Garrett Bland
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Setting up Tailwind CSS with Webpack & Purge CSS

Published June 21st, 2020

A few years ago when I found out about this css utility called Tailwind CSS, I was absolutely blown away with how much time it saved me and how quickly it made me wire up websites with CSS. It made designing fun again.

Whenever I get started with a new javascript project, Tailwind is my absolute go to now. With their built in purge and tree shake to remove unused classes, combined with Post CSS, its a beast. I often found myself annoyed trying to get it worked into my build pipeline, so here is my process.

If you are wanting to see the final code, click here to view github repo.

*I'm writing this article for Tailwind version 1.4.6 on a macbook

Step 1. Fire up a new project

I'm covering my steps from the complete beginning. If you already have a project, move ahead. Create a new site folder, get into it, and then init. If you are new to webpack, click here to read my simple webpack setup.

mkdir tailwindcss-webpack-site && cd tailwindcss-webpack-site
npm init -y

Step 2. Install Dependencies

Now lets install webpack, tailwindcss, and postcss loader so we can process our tailwind css file with Post CSS. We also add style-loader so we can inject the css into the DOM.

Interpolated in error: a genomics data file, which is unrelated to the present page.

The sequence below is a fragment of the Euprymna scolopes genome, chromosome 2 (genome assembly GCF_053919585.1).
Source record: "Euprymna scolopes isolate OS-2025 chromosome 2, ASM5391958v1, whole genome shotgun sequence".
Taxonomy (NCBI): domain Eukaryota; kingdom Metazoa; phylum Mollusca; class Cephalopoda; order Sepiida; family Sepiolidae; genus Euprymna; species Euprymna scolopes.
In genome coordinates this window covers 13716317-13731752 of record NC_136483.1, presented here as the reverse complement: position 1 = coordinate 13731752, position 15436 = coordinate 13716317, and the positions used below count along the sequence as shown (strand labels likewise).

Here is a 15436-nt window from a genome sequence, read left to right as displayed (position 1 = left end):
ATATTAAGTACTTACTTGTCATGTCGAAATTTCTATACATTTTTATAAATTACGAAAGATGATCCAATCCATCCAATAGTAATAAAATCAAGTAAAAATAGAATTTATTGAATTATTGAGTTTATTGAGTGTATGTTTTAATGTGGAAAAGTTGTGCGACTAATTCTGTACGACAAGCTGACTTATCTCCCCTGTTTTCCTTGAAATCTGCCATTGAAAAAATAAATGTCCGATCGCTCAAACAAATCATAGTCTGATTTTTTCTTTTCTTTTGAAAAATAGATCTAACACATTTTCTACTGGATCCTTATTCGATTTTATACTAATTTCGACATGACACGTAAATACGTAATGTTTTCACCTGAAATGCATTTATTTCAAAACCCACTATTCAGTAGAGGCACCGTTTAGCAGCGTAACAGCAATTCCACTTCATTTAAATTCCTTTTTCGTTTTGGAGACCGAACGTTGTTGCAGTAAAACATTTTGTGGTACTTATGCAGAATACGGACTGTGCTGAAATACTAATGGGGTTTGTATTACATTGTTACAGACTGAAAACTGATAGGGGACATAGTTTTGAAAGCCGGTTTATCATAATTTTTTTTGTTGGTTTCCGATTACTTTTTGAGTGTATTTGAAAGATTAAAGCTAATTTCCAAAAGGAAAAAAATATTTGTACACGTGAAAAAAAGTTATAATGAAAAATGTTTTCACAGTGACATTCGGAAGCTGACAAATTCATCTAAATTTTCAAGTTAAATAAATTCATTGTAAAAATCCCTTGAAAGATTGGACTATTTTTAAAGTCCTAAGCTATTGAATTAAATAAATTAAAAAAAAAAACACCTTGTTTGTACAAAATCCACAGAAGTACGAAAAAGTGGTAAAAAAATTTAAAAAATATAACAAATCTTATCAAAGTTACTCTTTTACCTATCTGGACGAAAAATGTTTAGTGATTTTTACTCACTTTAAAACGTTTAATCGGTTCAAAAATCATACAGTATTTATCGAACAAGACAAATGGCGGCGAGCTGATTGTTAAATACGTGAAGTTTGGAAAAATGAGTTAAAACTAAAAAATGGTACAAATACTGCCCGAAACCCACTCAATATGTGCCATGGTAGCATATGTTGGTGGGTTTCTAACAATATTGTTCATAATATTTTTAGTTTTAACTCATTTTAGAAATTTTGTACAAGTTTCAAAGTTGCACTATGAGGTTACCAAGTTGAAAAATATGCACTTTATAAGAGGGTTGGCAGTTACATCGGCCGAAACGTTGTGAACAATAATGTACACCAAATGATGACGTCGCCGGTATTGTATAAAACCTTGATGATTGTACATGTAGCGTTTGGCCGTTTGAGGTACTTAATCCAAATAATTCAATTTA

npm install webpack webpack-cli tailwindcss style-loader postcss-loader

Step 3. Create Starting Points

With any webpack application, we need a starting point. Lets create our starting javascript file as well as our starting HTML file

touch app.js index.html webpack.config.js

Step 4. Setup webpack config

You will notice that we have our postcss-loader in the rules for css files, and ignoring node_modules directory. We also have our complied output going to main.js. Copy this config into your new webpack.config.js

const path = require('path')

module.exports = {
entry: path.resolve(__dirname, 'app.js'),
output: {
path: path.resolve(__dirname, 'dist'),
filename: 'main.js',
module: {
rules: [
test: /\.css$/i,
exclude: /node_modules/,
use: ['style-loader', 'postcss-loader'],

Step 5. Setup Tailwind css

Following Tailwinds documentation, we can use their @tailwind directive to include tailwind in our main css file. Lets create a new style sheet for our application in our src folder with app.js

touch style.css

Now that we have our new applications main stylesheet, lets add in the tailwind directives. Copy this into your new style.css file

@tailwind base;

@tailwind components;

@tailwind utilities;

Step 6. Create tailwind config file

This is an optional step according to the tailwind documentation. The tailwind config is not required, but I highly advise it and its part of this setup. Tailwind has a nice built in command to generate this for us. The command below will create a config file for us called tailwind.config.js

npx tailwindcss init

Step 7. Setup Post CSS config

Now that we have Post CSS installed, we can create a config file and give it some extra instructions and what plugins we want to use with it. Create a new config file